If you read my previous articles about the Samsung leaks of foldable devices, you may have noticed that each time I mentioned the fact that I’m surprised I haven’t seen a Microsoft patent of the sort in a long while. Now one such patent appears, of course involving a foldable device. It’s actually a bunch of patents and designs, pictured below.
Lately Microsoft has been exploring new ways to properly implement a hinge on a foldable machine. The idea is to make a foldable device, presumably Andromeda, which turns from smartphone to tablet. The renders from the past year showed a dual screen foldable device, that could be converted to a tablet mode, tent mode, laptop mode and then folded into a regular phone.
The new patent tries to solve the issue that appears when a device with two displays is connected via a hinge down the middle. Microsoft claims that conventional gestures don’t cut it. This could hamper the user enjoyment, says the patent itself. The idea is to use various types of inputs, that will adapt to device orientation. Input signals can be combined and I see the hands of the person interacting with the device from the back, as well as from the front.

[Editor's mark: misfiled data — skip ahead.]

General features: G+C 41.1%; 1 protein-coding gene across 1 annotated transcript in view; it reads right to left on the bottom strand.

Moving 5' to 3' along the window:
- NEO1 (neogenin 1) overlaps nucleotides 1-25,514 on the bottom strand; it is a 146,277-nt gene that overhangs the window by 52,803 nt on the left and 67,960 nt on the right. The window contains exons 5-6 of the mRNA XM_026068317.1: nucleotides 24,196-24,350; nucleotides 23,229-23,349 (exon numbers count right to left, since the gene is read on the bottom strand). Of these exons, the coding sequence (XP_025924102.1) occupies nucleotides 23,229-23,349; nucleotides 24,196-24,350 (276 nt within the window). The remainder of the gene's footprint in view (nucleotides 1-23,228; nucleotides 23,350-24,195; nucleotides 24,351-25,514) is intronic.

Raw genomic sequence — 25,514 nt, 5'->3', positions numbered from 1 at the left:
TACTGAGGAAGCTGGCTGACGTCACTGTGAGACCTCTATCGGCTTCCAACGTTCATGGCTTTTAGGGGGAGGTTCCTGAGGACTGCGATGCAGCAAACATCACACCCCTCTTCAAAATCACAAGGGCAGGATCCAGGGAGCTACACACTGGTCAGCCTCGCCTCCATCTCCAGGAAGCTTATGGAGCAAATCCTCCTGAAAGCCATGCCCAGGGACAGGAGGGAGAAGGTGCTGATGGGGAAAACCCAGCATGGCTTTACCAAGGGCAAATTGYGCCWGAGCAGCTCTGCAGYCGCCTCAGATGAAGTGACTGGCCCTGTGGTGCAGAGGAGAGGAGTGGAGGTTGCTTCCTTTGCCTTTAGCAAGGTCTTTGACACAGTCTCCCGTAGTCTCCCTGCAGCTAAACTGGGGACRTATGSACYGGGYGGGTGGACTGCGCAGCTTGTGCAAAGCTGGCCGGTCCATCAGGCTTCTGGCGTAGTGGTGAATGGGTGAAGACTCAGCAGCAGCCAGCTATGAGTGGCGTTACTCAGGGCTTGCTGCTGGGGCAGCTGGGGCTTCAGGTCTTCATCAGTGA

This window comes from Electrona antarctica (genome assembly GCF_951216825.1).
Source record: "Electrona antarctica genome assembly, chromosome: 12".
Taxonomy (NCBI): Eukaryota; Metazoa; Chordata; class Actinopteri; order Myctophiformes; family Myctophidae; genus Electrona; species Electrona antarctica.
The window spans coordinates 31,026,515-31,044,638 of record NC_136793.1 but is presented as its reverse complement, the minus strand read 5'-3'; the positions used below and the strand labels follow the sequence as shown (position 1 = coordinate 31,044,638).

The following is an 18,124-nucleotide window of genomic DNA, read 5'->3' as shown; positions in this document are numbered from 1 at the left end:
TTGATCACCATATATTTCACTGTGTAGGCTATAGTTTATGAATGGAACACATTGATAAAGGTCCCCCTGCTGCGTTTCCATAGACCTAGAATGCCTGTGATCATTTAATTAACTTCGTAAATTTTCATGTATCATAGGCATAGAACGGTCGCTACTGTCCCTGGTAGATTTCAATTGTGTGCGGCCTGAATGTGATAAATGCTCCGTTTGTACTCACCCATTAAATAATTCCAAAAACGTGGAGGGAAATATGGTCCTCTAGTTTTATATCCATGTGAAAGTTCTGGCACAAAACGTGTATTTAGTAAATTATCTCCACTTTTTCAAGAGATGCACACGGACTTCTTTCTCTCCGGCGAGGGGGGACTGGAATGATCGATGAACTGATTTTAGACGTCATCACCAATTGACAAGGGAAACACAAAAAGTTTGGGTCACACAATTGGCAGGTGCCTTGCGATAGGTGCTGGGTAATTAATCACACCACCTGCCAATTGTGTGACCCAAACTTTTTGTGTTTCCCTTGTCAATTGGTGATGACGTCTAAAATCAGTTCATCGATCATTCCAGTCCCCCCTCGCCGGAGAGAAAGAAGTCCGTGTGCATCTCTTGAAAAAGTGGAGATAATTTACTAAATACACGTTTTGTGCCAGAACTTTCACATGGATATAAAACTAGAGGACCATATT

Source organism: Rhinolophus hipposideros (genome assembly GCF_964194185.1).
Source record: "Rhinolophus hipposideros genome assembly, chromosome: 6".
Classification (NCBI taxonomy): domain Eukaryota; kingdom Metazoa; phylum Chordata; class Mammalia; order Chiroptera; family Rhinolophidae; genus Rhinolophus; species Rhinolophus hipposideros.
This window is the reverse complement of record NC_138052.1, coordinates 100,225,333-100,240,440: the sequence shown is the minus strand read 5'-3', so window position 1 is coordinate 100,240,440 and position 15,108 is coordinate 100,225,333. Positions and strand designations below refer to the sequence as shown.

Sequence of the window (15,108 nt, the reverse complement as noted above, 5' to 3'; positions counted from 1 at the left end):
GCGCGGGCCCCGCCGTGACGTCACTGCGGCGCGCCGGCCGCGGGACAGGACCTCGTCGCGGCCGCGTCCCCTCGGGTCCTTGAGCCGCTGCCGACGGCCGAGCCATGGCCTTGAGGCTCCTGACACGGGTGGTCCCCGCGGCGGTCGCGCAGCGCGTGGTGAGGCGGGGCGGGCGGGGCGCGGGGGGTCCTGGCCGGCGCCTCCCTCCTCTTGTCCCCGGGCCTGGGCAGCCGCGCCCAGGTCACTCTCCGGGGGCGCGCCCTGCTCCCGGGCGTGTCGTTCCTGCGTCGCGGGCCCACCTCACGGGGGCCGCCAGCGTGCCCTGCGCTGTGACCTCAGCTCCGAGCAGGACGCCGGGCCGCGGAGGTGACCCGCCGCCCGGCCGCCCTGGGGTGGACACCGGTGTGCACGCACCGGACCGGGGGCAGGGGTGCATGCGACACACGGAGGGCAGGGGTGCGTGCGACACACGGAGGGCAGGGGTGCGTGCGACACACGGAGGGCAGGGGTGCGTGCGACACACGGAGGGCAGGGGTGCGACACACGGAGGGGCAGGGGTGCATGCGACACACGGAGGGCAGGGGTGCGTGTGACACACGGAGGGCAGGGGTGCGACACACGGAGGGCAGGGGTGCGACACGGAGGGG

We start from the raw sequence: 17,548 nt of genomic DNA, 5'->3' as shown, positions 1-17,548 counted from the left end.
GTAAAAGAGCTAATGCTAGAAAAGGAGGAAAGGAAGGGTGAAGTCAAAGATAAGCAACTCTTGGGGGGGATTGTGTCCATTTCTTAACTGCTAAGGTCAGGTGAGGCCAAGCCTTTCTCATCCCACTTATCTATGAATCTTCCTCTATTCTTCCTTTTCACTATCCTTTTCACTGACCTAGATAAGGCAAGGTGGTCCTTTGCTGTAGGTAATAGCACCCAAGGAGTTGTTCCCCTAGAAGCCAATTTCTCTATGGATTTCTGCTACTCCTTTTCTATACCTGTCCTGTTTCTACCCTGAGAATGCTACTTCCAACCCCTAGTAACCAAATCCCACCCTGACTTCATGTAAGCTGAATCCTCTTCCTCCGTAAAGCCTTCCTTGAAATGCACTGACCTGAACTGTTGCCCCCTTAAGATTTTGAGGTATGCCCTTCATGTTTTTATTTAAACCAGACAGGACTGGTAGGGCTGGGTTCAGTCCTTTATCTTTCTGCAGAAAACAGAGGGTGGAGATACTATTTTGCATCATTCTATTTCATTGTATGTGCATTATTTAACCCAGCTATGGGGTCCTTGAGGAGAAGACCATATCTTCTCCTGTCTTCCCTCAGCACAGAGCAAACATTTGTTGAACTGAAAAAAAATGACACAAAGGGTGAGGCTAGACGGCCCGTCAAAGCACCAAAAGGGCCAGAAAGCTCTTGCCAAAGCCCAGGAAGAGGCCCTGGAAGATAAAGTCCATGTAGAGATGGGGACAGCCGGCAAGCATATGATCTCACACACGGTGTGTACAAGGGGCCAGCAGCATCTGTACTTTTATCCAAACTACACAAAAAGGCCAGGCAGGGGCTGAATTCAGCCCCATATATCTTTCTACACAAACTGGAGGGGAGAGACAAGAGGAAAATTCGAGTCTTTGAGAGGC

The OS would thus become “radically smarter”. There’s also another patent application, USA 2018/0113241 A1, which involves a method to keep the two screens looking flat, even if they’re curved. This may involve an “image correcting layer”, that creates the illusion that the screen isn’t curving. The patent applications were published on April 26 2018 and addresses both input based on interactions with a physical hinge and how light and images are corrected when the screen curves.
I don’t know why Microsoft is obsessed with input, since the recipe has been cracked for many years now, when it comes to touch input. I have to remind you that the Andromeda is the spiritual successor to the Microsoft Courier foldable device from 2010. It’s not exactly a Surface Phone and not exactly a tablet, but rather something new.